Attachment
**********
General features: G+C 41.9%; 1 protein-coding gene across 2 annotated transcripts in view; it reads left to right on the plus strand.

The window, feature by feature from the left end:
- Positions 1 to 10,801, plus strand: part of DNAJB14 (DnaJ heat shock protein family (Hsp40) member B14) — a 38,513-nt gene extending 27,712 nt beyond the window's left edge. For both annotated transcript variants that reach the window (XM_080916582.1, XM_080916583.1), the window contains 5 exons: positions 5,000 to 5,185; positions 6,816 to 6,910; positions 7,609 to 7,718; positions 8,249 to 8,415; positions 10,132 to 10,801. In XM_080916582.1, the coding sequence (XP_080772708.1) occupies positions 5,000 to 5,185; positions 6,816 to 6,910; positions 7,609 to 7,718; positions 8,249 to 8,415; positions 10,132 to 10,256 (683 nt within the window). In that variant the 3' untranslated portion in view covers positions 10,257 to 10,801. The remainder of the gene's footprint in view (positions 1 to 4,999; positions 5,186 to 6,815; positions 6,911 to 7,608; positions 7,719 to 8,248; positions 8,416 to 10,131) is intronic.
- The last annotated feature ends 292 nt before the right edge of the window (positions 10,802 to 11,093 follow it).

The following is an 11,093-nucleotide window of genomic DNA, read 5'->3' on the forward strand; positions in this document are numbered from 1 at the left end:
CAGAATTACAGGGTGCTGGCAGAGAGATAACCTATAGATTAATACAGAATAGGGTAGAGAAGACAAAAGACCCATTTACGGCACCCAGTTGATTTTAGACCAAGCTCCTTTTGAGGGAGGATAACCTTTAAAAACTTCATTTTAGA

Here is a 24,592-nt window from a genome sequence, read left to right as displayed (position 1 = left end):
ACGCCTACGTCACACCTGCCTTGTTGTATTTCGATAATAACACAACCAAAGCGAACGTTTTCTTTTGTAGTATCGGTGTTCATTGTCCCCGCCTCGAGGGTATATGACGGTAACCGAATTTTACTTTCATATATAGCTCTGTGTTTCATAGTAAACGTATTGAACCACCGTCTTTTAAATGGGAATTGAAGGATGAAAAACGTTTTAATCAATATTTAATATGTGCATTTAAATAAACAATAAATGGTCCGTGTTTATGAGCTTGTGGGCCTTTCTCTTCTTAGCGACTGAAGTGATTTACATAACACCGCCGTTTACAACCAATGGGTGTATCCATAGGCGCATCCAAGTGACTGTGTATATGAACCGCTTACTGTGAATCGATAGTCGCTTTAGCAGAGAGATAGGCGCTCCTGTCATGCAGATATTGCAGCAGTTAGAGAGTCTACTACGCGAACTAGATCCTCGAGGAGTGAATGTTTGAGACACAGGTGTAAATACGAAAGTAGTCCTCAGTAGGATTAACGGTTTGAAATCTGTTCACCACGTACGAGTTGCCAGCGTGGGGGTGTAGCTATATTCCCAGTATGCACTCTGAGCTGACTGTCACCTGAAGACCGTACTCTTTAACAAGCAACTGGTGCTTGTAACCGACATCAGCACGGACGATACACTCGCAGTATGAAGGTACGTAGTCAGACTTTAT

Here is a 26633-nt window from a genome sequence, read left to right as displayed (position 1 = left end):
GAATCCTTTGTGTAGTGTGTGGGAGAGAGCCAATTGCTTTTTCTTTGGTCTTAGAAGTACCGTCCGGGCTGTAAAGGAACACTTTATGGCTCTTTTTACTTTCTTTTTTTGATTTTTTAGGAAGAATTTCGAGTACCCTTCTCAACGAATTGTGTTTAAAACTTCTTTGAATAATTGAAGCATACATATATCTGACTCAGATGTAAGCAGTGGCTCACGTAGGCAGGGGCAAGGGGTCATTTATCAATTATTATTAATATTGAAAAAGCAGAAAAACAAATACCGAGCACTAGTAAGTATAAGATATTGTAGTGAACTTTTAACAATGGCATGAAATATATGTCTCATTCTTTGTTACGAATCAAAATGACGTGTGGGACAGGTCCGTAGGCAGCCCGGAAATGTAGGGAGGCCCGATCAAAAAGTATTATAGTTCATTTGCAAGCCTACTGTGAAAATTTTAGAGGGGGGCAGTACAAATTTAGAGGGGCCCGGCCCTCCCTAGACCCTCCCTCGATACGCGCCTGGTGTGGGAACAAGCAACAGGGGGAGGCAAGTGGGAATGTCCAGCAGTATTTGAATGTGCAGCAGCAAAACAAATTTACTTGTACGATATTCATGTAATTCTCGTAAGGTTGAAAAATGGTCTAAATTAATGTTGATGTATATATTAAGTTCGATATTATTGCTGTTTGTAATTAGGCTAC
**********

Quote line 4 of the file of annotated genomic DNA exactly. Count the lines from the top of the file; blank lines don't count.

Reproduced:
- The last annotated feature ends 292 nt before the right edge of the window (positions 10,802 to 11,093 follow it).